wrote his History of the World, and not feel the force of recollections, melancholy and touching. Essex, Russell, Sydney, Bacon, and numberless other great names are connected with the Tower,

The Kings of England formerly passed some days in it after their accession, for it was once not less celebrated for revel than for crime, for fête and splendour than for tragic horror. In the Tower were imprisoned at one time the Kings of France and Scotland. There, after the battle of Hexham, Harry was imprisoned, and there he ultimately died, in 1471. The list of its illustrious prisoners would fill a volume.

In the Chapel are interred many of the sufferers from regal vengeance ; among them Anna Boleyn, whose beautiful eyes, as she turned them on the executioner, so affected him, he was obliged to have recourse to stratagem to strike the fatal blow. Her body was Alung into an old arrow-case, and interred, while her execrable husband awaited impatiently at Richmond the sound of the guns that told him of her execation. The appeal of Anna Boleyn to Heaven, on her being sentenced to die, is one of the most beautiful on record. “O Father ! O Creator! thou who art the way, the truth, and the life, thou knowest that I have not deserved this death !”

The statements made by those who show the Tower are scarcely any of them correct, and the stranger will do well to make himself master of that very excellent History of the Tower, written by Mr. Bayley, of the Record Ofhce. A few judicious notes from that work will enable him to form a true estimate of all that is interesting there, scarcely any of the portion most interesting in an historical view being shown to strangers by the bired guides to this great national curiosity. Dr. Meyrick has been employed by the Duke of Wellington to arrange the armour according to its real age, a most judicious step, which no one was so, capable of undertaking as that learned antiquary. The old Spanish armoury, hardly deserving the name, as holding little genuine of what it is said to contain, is a fine object in the gloom of approaching evening, in the hour that is so friendly to the contemplation of all objects of antiquity.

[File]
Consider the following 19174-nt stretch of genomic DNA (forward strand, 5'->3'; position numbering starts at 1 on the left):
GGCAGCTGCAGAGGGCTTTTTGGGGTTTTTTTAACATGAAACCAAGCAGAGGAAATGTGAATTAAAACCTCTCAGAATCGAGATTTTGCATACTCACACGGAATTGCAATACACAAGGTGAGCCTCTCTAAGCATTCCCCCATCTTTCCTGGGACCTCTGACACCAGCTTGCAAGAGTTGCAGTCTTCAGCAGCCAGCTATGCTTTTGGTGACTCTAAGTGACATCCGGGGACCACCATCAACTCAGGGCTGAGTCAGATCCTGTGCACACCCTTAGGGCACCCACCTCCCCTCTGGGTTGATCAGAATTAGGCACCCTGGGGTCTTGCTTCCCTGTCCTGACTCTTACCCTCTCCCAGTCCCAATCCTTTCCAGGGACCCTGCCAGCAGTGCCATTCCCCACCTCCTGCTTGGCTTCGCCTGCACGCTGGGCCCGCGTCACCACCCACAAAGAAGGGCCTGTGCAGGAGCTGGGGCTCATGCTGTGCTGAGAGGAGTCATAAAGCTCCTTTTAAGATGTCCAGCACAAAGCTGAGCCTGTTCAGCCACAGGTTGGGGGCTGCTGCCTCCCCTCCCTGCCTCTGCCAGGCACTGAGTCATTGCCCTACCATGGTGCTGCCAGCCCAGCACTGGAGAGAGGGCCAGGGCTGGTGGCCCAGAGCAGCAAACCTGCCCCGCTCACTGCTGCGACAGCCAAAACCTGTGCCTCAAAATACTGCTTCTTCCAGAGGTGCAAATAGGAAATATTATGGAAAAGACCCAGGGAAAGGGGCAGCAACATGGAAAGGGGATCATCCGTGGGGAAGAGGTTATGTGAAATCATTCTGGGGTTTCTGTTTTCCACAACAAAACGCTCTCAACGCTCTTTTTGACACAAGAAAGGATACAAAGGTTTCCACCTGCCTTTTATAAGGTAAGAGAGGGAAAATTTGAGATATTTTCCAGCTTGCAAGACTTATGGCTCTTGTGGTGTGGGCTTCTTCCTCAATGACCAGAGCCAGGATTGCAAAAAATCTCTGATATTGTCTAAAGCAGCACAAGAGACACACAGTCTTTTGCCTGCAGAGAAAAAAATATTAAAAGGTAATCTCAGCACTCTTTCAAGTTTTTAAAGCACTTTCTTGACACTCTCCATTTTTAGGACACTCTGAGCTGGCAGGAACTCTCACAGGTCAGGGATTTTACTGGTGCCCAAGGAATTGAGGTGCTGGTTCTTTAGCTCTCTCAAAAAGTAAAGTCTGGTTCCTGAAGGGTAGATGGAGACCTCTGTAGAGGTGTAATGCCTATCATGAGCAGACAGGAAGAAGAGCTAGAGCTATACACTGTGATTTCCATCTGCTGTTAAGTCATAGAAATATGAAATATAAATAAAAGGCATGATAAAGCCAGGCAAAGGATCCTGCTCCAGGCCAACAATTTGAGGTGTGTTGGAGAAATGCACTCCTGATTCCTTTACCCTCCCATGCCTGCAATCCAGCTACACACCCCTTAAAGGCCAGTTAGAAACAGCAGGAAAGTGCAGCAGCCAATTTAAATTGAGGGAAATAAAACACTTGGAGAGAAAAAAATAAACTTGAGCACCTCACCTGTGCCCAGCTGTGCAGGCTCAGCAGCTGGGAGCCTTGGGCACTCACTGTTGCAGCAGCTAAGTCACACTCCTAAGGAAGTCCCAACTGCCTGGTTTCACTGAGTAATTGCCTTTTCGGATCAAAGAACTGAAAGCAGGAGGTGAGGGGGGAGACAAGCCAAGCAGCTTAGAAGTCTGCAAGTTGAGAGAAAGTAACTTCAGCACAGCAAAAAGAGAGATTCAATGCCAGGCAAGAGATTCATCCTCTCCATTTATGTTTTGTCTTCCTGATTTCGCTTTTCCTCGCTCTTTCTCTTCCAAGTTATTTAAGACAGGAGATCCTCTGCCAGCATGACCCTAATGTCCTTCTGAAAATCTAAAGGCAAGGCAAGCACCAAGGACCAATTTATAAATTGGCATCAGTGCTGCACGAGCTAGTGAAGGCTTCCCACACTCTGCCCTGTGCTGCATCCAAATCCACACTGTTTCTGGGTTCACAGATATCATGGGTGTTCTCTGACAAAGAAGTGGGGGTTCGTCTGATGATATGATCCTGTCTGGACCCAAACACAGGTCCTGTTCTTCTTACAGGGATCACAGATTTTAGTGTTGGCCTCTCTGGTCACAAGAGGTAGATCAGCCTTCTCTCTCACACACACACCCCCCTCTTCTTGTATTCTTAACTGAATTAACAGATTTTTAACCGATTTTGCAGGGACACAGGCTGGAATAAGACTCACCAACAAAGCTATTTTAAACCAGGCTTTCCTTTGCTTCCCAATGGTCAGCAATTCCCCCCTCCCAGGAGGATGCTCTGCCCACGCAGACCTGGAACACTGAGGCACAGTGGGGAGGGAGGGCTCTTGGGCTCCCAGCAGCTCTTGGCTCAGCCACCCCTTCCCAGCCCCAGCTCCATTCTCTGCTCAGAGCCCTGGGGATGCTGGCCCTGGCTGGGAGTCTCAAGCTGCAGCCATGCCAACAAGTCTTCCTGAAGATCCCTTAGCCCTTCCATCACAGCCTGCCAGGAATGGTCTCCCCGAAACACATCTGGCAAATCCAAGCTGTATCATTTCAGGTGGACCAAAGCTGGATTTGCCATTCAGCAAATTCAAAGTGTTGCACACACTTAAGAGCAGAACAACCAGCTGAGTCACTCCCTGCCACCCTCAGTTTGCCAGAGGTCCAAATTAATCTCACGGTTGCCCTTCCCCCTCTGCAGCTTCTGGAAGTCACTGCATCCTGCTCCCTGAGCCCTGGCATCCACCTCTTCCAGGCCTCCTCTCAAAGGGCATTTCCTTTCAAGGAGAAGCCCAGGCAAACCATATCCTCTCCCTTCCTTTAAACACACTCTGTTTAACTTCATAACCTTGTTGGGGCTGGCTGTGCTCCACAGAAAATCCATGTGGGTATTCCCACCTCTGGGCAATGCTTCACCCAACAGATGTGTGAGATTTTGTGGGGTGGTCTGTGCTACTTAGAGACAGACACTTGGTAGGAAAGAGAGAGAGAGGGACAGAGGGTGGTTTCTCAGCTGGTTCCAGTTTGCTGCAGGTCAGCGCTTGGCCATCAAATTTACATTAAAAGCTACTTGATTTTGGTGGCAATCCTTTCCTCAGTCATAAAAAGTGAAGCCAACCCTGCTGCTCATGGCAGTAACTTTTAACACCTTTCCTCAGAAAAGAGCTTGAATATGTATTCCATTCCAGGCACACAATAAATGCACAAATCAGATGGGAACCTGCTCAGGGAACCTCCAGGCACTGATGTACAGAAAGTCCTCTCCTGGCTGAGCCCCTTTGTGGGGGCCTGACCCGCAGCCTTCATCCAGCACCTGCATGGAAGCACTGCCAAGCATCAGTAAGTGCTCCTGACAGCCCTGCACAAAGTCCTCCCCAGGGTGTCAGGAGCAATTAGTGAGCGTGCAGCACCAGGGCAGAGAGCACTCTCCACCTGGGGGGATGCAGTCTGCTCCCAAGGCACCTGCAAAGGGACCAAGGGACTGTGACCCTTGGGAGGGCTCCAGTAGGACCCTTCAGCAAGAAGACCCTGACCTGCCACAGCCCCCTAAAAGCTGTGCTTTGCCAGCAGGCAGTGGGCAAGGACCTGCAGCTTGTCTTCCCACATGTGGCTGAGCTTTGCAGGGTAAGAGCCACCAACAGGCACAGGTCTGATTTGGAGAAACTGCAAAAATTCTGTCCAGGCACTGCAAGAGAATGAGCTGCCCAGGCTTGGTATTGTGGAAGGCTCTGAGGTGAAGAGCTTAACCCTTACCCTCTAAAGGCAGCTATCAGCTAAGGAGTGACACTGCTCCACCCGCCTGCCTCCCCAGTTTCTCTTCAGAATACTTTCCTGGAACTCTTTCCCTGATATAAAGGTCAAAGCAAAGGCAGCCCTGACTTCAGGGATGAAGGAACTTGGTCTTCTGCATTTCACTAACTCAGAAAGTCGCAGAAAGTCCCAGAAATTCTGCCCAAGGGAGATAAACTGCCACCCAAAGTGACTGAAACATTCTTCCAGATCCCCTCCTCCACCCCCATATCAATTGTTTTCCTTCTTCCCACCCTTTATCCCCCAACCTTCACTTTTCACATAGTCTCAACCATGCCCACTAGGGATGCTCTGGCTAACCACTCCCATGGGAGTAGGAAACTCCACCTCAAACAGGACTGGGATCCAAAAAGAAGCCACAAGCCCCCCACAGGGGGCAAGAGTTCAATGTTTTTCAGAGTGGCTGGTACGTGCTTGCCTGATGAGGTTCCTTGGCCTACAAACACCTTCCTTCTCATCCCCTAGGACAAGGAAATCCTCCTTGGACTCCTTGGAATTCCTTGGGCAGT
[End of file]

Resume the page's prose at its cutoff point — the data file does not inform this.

Another of the fine old localities of London is the neighbourhood of the church of St. Saviour, Southwark; this is one of the noblest and largest churches in London, and when the new London Bridge is finished, might be made a noble object from the approach on the Borough side. It is a positive disgrace if it be suffered to remain in its present dilapidated state by the parishioners. The massy spaciousness of the structure, and the solidity of its walls, strike the stranger who first beholds it with admiration. In this church lies old Gower the poet, and there are several very curious relics of the olden time scattered about within its walls. Its date is believed to be anterior to London Bridge. All the ground along the river near it towards Blackfriars' Bridge is blled with remains celebrated in the annals of the church, and, what is singular, also of the theatre. · It was no great way off that the Globe Theatre once stood, where Shakspeare trod the stage. Nor must the venerable Bridge of London be forgotten, which will soon disappear for ever, and which, however much deplored by the lovers of antiquity, is little to be lamented on the score of beauty or utility ; its history involving battles, fires, tournaments, and what not. The reflection that for so many ages it stood the only connection between the two shores, gives its present mutilated form nọ small degree of interest. It is probable that the view from above the centre arch of the new bridge will be much finer than that from the old, the elevation being greater. The scene from the old bridge is nevertheless unique, and though that from the other bridges may be nobler, there is not one of them half as novel or picturesque. It is a fine spot to linger about at an early hour, before the busy crowds throng its pavements, and noise and bustle distract the attention. A gate on the Southwark side formerly defended the bridge, and it was generally well serrated with buman heads, if old pictures are to be credited. The beholder of it now can hardly believe that a double row of houses stood on this bridge about fourscore years ago, and that a narrow passage in the centre was the only thoroughfare for passengers. In one of the arches was a chapel, in which several persons were interred. It would seem as if the narrow minds of our fathers governed their dwellings, space is so little visible in the old erections in this country, except in those of the church, which in past days engrossed all that that was worth having, and to aggrandize itself pinched every thing else in the nation.